As a grandmother, Bonnie hopes that her granddaughter never has to face the challenges of breast cancer. “If you have a child and cancer had touched your life or someone you know, allow them to ask questions. Don't make the mistake of trying to protect and shield them by not allowing them to be inquisitive. If you take time to answer in a way that is appropriate for their specific age and understanding, you'll probably have the same type experience I had with Kaitlyn. You'll more than likely get a quick ‘OK’ and the child will resume playing,” she wrote.

The right amount of detail

Bonnie was glad that her granddaughter did not ask any more questions. She wanted to be honest with her granddaughter but did not feel as though she needed to go into a lot of detail. Nevertheless, she was happy that they were able to talk openly and honestly with one another. Young children will always be curious and while there are several things that they should or should not be told about diseases, such as cancer, it does not have to remain a big hidden mystery.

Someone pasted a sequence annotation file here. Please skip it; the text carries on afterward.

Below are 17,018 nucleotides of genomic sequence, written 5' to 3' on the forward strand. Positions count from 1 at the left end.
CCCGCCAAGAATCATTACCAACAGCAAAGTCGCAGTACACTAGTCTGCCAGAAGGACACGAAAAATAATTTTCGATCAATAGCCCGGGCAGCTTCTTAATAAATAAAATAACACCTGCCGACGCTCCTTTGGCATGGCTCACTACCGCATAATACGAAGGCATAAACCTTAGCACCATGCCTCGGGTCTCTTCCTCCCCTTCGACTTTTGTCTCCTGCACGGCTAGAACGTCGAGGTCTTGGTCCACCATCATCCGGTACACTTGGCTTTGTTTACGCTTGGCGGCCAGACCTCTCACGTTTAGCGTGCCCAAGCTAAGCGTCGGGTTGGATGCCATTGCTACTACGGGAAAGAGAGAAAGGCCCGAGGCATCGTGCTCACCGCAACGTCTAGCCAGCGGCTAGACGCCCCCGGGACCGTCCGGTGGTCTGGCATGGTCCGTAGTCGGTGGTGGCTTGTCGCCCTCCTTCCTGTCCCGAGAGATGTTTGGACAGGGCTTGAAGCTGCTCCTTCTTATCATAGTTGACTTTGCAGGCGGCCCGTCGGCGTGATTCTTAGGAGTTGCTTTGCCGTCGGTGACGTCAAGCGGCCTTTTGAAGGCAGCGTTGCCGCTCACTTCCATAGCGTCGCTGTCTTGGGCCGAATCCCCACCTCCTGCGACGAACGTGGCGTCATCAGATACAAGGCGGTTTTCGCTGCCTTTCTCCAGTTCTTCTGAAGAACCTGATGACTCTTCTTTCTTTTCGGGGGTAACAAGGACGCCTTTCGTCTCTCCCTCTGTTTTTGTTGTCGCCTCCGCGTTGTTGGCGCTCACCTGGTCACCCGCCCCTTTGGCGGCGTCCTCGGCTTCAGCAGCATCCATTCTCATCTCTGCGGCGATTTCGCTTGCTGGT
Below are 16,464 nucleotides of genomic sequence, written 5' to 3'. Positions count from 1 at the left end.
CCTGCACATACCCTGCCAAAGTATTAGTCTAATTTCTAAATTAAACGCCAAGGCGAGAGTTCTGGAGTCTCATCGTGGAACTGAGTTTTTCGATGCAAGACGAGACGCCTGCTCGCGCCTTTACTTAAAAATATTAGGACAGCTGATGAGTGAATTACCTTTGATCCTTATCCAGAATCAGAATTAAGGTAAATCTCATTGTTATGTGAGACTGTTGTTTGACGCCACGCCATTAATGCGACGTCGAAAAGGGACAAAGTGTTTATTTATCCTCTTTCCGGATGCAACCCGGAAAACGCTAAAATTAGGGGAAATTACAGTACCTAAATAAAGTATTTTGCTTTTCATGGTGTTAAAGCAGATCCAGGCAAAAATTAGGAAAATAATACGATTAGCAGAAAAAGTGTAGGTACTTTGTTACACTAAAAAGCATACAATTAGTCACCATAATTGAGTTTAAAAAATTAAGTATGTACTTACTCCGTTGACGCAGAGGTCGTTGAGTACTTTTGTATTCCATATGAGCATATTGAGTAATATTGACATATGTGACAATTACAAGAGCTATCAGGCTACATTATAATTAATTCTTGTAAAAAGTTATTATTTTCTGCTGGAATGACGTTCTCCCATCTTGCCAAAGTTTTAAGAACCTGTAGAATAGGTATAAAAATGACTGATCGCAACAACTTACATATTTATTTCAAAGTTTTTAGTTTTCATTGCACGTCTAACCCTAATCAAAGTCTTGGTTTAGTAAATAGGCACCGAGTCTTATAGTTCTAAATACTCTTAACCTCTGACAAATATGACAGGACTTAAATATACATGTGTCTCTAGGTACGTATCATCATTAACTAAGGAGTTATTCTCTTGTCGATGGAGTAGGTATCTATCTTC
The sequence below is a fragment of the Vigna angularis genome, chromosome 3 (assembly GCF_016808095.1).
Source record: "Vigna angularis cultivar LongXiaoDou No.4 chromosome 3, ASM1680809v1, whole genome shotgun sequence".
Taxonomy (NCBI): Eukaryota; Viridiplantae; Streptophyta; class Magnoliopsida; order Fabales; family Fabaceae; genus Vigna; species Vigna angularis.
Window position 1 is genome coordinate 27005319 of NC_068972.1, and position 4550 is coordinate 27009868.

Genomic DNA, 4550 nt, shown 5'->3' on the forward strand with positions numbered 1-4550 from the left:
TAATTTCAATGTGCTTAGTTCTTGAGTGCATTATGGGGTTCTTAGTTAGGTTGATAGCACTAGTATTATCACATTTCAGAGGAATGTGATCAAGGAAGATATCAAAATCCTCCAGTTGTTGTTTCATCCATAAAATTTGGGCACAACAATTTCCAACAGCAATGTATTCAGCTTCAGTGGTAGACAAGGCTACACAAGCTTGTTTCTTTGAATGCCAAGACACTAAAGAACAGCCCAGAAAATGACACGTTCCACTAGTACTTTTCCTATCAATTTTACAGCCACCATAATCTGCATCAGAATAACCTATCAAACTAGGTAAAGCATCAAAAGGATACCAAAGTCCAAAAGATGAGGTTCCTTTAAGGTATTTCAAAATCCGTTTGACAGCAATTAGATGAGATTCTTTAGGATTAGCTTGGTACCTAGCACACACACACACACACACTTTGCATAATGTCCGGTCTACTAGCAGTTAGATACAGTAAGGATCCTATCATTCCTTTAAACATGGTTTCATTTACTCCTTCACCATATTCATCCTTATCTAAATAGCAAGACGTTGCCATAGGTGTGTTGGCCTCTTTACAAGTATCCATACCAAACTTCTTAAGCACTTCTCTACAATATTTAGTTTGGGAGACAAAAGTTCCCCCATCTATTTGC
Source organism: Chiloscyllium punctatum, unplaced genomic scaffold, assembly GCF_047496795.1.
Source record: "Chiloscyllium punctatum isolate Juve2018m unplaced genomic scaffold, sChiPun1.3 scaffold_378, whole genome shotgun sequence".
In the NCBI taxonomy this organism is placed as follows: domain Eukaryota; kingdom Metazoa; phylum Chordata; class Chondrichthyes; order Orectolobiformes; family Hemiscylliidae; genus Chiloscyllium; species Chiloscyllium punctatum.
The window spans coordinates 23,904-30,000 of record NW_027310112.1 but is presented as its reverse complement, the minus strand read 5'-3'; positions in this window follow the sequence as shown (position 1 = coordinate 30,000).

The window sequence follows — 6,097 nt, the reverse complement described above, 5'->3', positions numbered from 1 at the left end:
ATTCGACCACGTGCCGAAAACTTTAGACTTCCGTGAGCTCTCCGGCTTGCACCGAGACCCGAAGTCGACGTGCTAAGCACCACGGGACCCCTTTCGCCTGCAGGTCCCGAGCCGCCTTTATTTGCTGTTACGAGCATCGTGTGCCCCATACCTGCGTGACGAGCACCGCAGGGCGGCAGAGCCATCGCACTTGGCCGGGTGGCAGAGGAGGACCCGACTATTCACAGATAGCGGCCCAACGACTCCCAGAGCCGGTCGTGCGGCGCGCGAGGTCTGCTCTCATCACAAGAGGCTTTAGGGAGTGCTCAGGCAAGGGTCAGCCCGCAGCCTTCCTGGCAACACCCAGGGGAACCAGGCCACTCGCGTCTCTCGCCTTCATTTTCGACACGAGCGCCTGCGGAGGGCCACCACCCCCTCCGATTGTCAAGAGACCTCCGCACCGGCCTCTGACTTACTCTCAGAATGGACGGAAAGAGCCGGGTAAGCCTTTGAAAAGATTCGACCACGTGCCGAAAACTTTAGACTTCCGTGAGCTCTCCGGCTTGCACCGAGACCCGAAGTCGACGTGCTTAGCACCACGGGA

Three years following her initial diagnosis, Bonnie is tremendously grateful. Cancer, despite its horrible ugliness, has taught her several valuable lessons that she would otherwise not have learned had she not gone through the painful interruption in her life. Although the lessons may not always be apparent, Bonnie believes that they do serve a purpose. The most important lesson that she learned was to cherish her time on earth. For this reason, she no longer chooses to wear a watch on her wrist as a constant reminder of time. She chooses to be present in the moment and take every day step by step. “From my own personal experience, I've found my ability to bounce back has a direct correlation between my positive attitude, my will, and my determination. The ability to be resilient has allowed me not only to survive breast cancer but to thrive. Whether it's a trait I was born with or a trait I learned, I'm thankful there's something inside me that wants to live and fights to do it. I guess that's the little something extra most breast cancer survivors have, a cup of resilience that overflows into our lives and pours out on the lives of others,” she stated.